The Geographical Pivot of History
Exactly one hundred years ago, in April 1904, the prestigious Geographical Journal of London published one of the most remarkable articles on international affairs that has appeared in modern times. Written by Halford J. Mackinder, the newly appointed director of the London School of Economics, it also had one of the most intriguing titles: “The Geographical Pivot of History.” This piece had been given as a lecture just three months earlier, on January 25, 1904, in the main room of the Royal Geographical Society itself. It was attended by a group of British policymakers, journalists, and intellectuals who offered comments once the talk was over.
What was the thesis being put forward? It was nothing less than an explanation of how geography, history, and empire had interacted over at least the previous one thousand years, and would most likely interact in the centuries to come. Its author was not shy of the big picture. For most of history, he argued, the western and southern parts of the “world-island” of Europe and Asia—that is, the continuous region including southern Asia, the Middle East, the Mediterranean region, and Europe itself—had been subjected to successive waves of invasion and conquest from the great tribal eruptions that began in Central Asia. These were conquests by Huns, Mongols, Turkmen, Moguls, pushing ever forward and displacing frightened peoples that ran before them, like wildebeests before the lions, who in their turn trampled upon the weaker species in front of them. Control of the land—“Land Power”—was central here, whether it be exercised by the hordes of nomadic warriors themselves, or by those societies (in mountainous regions, or behind great lines of fortifications) who could preserve themselves. And land power remained essential even as the barbarians settled down, became civilized and soft, and thus vulnerable to the next hungry, reckless, migrant tribes of inner Asia.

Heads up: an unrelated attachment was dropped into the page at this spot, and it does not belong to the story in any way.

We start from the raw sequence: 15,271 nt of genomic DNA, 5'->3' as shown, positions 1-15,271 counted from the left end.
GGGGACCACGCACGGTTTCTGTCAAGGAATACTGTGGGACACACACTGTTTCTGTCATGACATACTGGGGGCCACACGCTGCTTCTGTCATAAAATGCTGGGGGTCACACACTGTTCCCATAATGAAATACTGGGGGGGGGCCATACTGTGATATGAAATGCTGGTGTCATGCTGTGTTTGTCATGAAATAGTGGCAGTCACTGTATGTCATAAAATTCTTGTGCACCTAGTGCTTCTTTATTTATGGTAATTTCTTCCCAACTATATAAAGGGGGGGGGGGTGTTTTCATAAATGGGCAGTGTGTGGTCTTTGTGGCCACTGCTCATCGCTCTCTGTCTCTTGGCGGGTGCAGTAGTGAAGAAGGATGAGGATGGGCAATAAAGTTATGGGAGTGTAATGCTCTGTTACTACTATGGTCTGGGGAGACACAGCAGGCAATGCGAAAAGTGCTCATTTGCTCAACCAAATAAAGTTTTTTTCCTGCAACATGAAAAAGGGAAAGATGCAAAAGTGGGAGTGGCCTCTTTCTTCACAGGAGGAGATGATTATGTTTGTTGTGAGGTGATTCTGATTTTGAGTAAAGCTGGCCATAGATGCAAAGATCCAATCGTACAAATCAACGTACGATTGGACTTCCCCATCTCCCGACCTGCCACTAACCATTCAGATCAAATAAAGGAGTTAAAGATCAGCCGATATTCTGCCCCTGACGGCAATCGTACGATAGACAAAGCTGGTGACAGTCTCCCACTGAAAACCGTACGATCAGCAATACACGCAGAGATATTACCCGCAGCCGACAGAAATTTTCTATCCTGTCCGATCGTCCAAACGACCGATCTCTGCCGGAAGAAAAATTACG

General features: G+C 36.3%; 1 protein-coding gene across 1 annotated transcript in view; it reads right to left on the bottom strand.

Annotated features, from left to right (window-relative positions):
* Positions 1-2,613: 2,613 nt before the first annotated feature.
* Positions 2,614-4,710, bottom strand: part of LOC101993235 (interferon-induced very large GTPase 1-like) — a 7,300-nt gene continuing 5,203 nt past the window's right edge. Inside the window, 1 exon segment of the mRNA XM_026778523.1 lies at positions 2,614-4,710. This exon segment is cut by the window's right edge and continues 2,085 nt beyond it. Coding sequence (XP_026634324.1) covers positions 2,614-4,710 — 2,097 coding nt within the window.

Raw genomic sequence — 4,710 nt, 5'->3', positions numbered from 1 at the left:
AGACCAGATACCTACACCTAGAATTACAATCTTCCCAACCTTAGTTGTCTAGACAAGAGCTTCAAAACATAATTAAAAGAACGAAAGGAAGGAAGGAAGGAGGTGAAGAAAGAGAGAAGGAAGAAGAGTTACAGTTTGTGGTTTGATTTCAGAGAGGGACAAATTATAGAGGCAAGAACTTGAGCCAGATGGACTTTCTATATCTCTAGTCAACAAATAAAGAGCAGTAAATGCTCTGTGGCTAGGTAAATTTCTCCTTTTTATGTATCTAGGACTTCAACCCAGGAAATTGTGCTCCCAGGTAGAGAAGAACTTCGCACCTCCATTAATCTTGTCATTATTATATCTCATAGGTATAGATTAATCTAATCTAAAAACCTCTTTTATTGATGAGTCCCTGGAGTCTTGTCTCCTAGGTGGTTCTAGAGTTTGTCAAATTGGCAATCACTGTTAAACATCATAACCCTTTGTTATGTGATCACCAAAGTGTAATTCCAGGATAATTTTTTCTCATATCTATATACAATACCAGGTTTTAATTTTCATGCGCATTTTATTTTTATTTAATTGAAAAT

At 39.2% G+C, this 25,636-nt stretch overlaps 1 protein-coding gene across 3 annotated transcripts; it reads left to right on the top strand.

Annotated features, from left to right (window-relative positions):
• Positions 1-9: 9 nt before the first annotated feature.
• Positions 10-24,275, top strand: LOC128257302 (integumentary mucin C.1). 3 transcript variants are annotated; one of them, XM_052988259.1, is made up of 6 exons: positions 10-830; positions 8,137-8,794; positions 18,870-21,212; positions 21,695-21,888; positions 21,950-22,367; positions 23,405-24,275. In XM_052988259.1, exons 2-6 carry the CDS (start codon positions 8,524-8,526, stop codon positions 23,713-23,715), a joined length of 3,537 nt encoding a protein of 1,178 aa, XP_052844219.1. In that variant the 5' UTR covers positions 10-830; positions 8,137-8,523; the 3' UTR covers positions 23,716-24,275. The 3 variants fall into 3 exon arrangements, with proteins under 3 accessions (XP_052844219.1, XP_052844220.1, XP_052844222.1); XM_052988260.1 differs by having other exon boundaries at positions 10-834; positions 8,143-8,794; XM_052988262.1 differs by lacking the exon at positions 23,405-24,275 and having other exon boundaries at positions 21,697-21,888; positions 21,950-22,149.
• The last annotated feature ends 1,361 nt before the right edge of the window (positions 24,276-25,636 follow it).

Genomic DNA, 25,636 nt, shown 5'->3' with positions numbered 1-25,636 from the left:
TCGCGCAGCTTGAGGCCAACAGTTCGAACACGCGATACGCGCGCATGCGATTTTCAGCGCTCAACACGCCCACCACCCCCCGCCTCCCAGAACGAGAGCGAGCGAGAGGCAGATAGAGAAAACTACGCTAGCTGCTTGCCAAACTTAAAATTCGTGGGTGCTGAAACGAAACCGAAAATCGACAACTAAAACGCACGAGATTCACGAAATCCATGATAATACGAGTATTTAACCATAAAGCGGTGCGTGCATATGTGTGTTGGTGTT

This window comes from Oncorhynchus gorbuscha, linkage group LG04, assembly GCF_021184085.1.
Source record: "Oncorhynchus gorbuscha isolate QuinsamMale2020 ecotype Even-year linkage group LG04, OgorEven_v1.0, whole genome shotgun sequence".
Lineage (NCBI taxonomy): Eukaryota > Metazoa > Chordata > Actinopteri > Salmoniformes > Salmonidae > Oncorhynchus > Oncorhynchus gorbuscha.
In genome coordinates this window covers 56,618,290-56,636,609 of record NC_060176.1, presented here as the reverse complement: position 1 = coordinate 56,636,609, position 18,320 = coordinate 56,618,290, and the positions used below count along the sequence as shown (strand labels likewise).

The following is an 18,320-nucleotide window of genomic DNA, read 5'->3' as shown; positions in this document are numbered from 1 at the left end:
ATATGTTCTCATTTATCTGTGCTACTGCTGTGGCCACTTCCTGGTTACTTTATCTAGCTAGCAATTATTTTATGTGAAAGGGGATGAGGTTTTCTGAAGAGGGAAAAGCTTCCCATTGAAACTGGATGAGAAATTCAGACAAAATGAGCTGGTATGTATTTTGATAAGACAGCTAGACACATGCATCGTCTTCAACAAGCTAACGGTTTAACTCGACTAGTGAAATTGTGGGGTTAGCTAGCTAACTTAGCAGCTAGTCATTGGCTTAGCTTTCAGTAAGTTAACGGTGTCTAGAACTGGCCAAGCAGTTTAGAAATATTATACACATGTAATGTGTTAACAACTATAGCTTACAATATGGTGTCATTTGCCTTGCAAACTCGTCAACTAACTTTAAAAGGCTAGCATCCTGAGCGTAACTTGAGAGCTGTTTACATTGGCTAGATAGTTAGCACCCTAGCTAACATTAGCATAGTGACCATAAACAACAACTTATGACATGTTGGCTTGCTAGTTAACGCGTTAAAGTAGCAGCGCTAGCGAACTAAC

According to the article, this natural pattern slowed down at the end of the medieval period. The surges from Asia diminished, as did population pressures; Western defenses were tougher (and, in the case of Muscovy, expanding). In addition, and more amazingly, a few Western European states—Portugal and Spain at first, then the Netherlands, France, and especially Britain—launched a geopolitical counterassault against the pattern, though they surely did not know that was what they were doing at the time. By their circumnavigation of the globe, their acquisition of Asian territories and “discovery” of the Americas, and their increasing control of Mediterranean, Indian, and Far Eastern waters, the Western powers slowly and spasmodically gained the upper hand. Sea power asserted itself against land power, and the Western maritime nations placed themselves firmly along the outer rim of the Asian landmass. More specifically, the British Empire not only conquered all of South Asia; it took over Egypt, Cyprus, Singapore, and Hong Kong, and was also pushing its “informal rule” into the Ottoman Empire, the Persian Gulf states, and up the great Chinese rivers.
Quite understandably, then, the years around 1900 …
This article is available to subscribers only.
Please choose from one of the options below to access this article:
Purchase a print premium subscription (20 issues per year) and also receive online access to all all content on nybooks.com.
Purchase an Online Edition subscription and receive full access to all articles published by the Review since 1963.